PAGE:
Jobs are changing and businesses need to adjust accordingly.
Thankfully, a new study by A.T. Kearney’s internal Think Tank, the Global Business Policy Council, explained the five major trends expected to shape businesses over the next 5 years. Pay attention, make accommodations and you’ll be on track to succeed.
“The companies that prepare accordingly really have a competitive advantage,” says Terance Toland, co-author of the study and an associate in the Global Business Policy Council of A.T. Kearney, a global strategy and management consulting firm. “They need to develop their strategies accordingly,” he says.
The study examines individual trends that may be a little below the radar that Toland and his associates believe will have a significant impact on businesses over the next five years.
The major trends include automation of jobs; loneliness; battery revolution; climate-resilient infrastructure and an increasingly cashless way of business, according to the study, which was released in September.
“Times are indeed changing, and businesses must learn to cope with the changes,” says Pratibha Vuppuluri, chief blogger at She Started It, an online resource guide for working mothers. “Businesses first and foremost, though, need to revisit and see which amongst these trends are beneficial for their business, and which ones are not: from there, business owners will be able to come up with the right approach.”
Here’s how businesses can react to each trend.
Trend: Cashless society
It’s no secret that digital transactions are taking over in everyday business transactions. But, according to the study, we may become a truly cashless economy within the next few years despite resistance from those arguing that it enhances social inequality and that it can contribute to vulnerabilities in the digital and financial ecosystems.
Cashless transactions are expected to rise annually by more than 21% in emerging markets, and by more than 7% in developed markets over the next two years, according to the Global Findex database.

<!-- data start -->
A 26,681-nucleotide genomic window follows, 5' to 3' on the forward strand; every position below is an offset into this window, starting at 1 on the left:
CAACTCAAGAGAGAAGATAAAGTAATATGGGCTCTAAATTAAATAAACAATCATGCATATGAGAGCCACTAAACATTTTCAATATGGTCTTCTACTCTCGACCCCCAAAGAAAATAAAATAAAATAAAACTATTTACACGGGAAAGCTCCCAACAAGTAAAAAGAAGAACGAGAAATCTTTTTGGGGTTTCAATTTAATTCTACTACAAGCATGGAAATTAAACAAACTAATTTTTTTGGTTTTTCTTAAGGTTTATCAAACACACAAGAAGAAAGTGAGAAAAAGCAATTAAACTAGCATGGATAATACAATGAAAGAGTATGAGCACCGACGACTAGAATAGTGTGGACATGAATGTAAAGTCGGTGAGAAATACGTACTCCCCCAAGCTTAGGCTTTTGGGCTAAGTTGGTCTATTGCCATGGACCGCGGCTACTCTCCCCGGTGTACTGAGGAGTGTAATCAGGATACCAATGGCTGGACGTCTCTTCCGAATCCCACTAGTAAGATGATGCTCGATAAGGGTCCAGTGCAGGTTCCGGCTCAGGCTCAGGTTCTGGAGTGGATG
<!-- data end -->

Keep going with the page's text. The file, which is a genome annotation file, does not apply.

Sweden is predicted to be the first country to go completely cashless, followed by Rwanda. South Korea will be eliminating coins.
Still, some states including San Francisco and New Jersey banned cashless business because they say it will exacerbate social inequality.
Digital privacy and theft is also another major concern.
What businesses should be doing
The biggest issue with a cashless society is the increase in bank fraud and debt, says Philip Haglund, CEO and founder of the Stockholm-based pocket money and chores app Gimi. And while businesses shouldn’t be reluctant to turn to technology and digital tools, they need to help consumers and kids create healthy money habits sans cash. A 2018 study by the Federal Trade Commission found that millennials are nearly three times as likely to become victims of scams as seniors since they share their personal details online and because they tend to do the majority of their financial transactions online.
To curb these issues, businesses should start strengthening their cybersecurity capabilities so they lessen their data risk.
While they’re doing this, the businesses need to research what type of cashless methods will fit their business models.
“Adapt to new forms of payment, like Bitcoin, the future libra, Paypal, Zelle, cards, you name it,” says Arthur Ruth, vice president of operations of Memphis Maids, a house cleaning service. “All of these payment methods are far superior to cash: you sometimes have fees, but the simplicity and handiness are so useful that you need to implement it.”
Businesses should also take advantage of the data they will be gaining from the digital payments: how do your customers shop, for example – to customize and personalize products and services. You can start to anticipate each customer’s needs by examining his shopping history.
Levels of loneliness have doubled since the 1980s. What’s even sadder is that urban cities including New York, London, Los Angeles, and Hong Kong – are amongst the loneliest cities in the world. This is not good for health, nor is it good for business. The chief medical officer for Behavioral Health at Cigna said that loneliness has the same morality impact as smoking 15 cigarettes daily – and a 2017 study from the American Association of Retired Persons found that social isolation costs Medicare $6.7 billion annually. The number of remote workers grew 115 percent between 2008 and 2018, and these workers are more likely to quit due to loneliness. Even if they don’t quit, their performance may suffer.
According to the Academy of Management, there’s a correlation between employee loneliness and reduced job performance.
What businesses should be doing